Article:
Whilst the Alex Salmond scandal is (finally) starting to steal the headlines, the row over the Northern Ireland Protocol may yet prove the more dangerous constitutional issue for the Government.
Unionist support for trying to make it work has all but collapsed. There are signs that Loyalist groups may be gearing up to launch physical attacks. And now the leaders of political unionism have all thrown their weight behind a legal challenge to the whole thing.
It is not an unserious effort. The case has been drafted by John Larkin, who until recently served as the Attorney General for Northern Ireland. But it’s extremely unlikely to succeed, and shines a light on a problematic part of our constitution: so-called ‘constitutional statutes’.
The central claim is that Brandon Lewis, the Northern Irish Secretary, behaved unlawfully when he used secondary legislation to remove the usual need for cross-community support when the Protocol comes up for a vote in Stormont in 2024.
This makes it much easier for the Unionist parties to vote it (or most of it) down if they win an overall majority – which they had until fairly recently – but essentially impossible if they don’t.
Larkin et al claim that the Belfast Agreement, which includes the cross-community provision, is a ‘constitutional statute’, and thus can only be amended by primary legislation with that specific intent. They likewise claim that the UK-EU deal breaches the Act of Union 1800, which set out the requirement for free trade within the British Isles in Article Six, and is thus invalid for the same reason.
There is something strange here. The case alleges the existence of a certain sort of ‘super statute’, but can’t definitely state whether either the Belfast Agreement or the Act of Union qualify as such. This is where it gets problematic.
Under the conventional understanding of how Parliament works, one parliament cannot bind its successors and all legislation carries the same weight. Where two pieces of legislation conflict, the more recent is taken to override as much of the older as necessary, a dynamic called ‘implied repeal’. This is a sensible system which spares legislators and draughters the need to memorise the entirely legislative back catalogue, and ensures that the actual law of the land keeps pace with political opinion.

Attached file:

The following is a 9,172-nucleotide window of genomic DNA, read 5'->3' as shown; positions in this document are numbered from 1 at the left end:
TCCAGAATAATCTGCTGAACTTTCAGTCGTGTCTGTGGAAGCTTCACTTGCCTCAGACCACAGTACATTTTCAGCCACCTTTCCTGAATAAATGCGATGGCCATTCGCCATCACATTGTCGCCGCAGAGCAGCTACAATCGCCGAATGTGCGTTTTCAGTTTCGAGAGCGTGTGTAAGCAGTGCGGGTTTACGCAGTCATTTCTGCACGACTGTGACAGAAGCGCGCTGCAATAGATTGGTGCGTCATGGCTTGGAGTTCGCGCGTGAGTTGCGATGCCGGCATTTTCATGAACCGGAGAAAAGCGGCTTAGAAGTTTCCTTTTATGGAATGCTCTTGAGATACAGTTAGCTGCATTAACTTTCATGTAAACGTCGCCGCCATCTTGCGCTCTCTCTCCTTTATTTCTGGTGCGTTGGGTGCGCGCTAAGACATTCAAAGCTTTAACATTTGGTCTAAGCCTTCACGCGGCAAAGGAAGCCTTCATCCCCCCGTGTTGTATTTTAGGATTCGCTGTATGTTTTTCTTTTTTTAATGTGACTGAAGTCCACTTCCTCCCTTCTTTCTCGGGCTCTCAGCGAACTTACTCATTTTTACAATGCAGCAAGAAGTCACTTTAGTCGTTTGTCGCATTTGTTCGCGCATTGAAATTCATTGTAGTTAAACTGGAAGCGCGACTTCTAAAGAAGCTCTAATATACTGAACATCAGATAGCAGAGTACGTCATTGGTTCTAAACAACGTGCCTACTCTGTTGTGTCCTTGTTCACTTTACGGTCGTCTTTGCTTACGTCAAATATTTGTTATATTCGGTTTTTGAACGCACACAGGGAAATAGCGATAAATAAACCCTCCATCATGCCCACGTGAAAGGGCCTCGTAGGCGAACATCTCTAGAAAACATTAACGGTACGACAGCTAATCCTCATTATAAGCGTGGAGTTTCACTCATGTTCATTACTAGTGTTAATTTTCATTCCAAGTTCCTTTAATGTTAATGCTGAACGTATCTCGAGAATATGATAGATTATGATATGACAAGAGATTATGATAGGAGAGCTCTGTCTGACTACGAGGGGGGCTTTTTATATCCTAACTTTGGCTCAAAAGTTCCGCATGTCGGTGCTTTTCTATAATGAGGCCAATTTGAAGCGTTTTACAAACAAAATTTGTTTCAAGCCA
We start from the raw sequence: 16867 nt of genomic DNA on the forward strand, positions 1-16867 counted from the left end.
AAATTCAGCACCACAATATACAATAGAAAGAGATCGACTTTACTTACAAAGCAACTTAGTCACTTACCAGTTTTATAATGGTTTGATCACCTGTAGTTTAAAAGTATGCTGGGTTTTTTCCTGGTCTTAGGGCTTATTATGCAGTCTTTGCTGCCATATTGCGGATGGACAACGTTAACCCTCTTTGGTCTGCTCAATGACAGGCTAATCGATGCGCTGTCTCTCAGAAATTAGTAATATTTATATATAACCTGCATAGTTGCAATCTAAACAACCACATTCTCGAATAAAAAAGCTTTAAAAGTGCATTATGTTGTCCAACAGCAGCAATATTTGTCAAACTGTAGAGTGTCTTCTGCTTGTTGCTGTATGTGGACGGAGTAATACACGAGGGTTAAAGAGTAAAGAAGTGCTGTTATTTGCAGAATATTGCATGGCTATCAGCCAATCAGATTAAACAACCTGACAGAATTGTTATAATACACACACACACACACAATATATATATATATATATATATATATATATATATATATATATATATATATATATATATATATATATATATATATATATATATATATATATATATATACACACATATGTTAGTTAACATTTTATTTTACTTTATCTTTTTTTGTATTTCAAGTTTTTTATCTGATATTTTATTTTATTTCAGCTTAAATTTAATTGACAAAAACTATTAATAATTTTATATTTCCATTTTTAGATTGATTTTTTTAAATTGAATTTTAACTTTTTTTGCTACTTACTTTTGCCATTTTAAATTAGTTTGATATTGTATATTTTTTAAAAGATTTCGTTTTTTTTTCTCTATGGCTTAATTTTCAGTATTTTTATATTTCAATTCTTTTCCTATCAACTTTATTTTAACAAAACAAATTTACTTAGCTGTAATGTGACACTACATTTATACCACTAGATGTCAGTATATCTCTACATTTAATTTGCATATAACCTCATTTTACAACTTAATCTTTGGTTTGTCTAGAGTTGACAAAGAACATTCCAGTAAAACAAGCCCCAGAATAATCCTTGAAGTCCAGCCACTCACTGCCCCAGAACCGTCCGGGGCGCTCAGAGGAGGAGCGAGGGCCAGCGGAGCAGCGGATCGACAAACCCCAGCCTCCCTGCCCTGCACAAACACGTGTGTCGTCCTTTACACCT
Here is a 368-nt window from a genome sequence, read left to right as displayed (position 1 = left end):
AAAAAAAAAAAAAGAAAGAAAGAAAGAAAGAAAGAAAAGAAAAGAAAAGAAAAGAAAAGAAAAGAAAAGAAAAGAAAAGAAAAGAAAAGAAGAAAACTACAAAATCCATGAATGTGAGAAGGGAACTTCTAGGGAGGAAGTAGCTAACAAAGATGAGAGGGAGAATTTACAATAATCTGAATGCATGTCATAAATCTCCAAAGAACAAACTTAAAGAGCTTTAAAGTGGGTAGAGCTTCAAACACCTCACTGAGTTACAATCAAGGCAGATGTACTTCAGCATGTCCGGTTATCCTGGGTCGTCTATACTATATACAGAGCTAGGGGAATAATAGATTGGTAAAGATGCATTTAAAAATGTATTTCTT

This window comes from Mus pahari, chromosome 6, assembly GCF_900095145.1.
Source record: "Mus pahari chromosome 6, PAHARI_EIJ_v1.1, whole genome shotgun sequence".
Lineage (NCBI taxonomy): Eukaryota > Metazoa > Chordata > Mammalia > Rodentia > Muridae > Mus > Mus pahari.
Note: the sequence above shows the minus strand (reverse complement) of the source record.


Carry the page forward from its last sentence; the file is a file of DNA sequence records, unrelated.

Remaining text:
So-called ‘constitutional statutes’ were invented – sorry, ‘discovered’ – by the judiciary. This theory holds that certain pieces of legislation carry special constitutional weight and are thus immune from the normal process of implied repeal. It first arose in the case of Thoburn vs Sunderland City Council, which some might recall as the ‘Metric Martyrs’ case.
The details of the case, whilst interesting, are less important than the process at work.
Sir John Laws, the sitting judge who distilled this theory from the aether, based on a deeper philosophical outlook which was hostile to the traditional political constitution and envisioned a privileged role for the judiciary (“higher-order law”) in defending ‘apolitical values’. Other judges, for example Lord Hope, have endorsed the principle.
But at no point has Parliament actually legislated to the effect that constitutional statutes exist. Nor, therefore, has it ever set out a formal list of what particular pieces of legislation qualify. The special status of ‘constitutional’ seems therefore to be the gift of an individual judge in an individual case. Suffice to say, it seems a forlorn hope to expect it to be applied in support of so unfashionable a cause as eurosceptic Ulster unionism.
Therefore, whilst this legal challenge is probably the least of the Government’s troubles when it comes to Northern Ireland, it does highlight that the Government has yet some work to do when it comes to rebalancing the role of the judiciary in our constitution. The invention of a special category of super-law should not be done from the bench.
The simplest remedy would be a short bill to the effect that, simply, there is no such thing as constitutional statute and the doctrine of implied repeal applies equally to all legislation duly enacted by Parliament. Or, should the Government wish to give this theory a proper democratic imprimatur, a bill setting out a list of such statutes and the proper extent of their protections.
Further up the pipeline, the Government should also seriously consider restoring the role of the Lord Chancellor in giving proper political input into senior judicial appointments. A recent report by Policy Exchange makes the case that ministers have the right to ensure that applicants to such crucial posts subscribe to some fundamentals about how the constitution works – if only to avoid much more damaging confrontations between the political and judicial branches in the future.
The alternative is to concede to a system wherein the judiciary basically selects itself, and reserves the right to freestyle new constitutional doctrines out of whole cloth.
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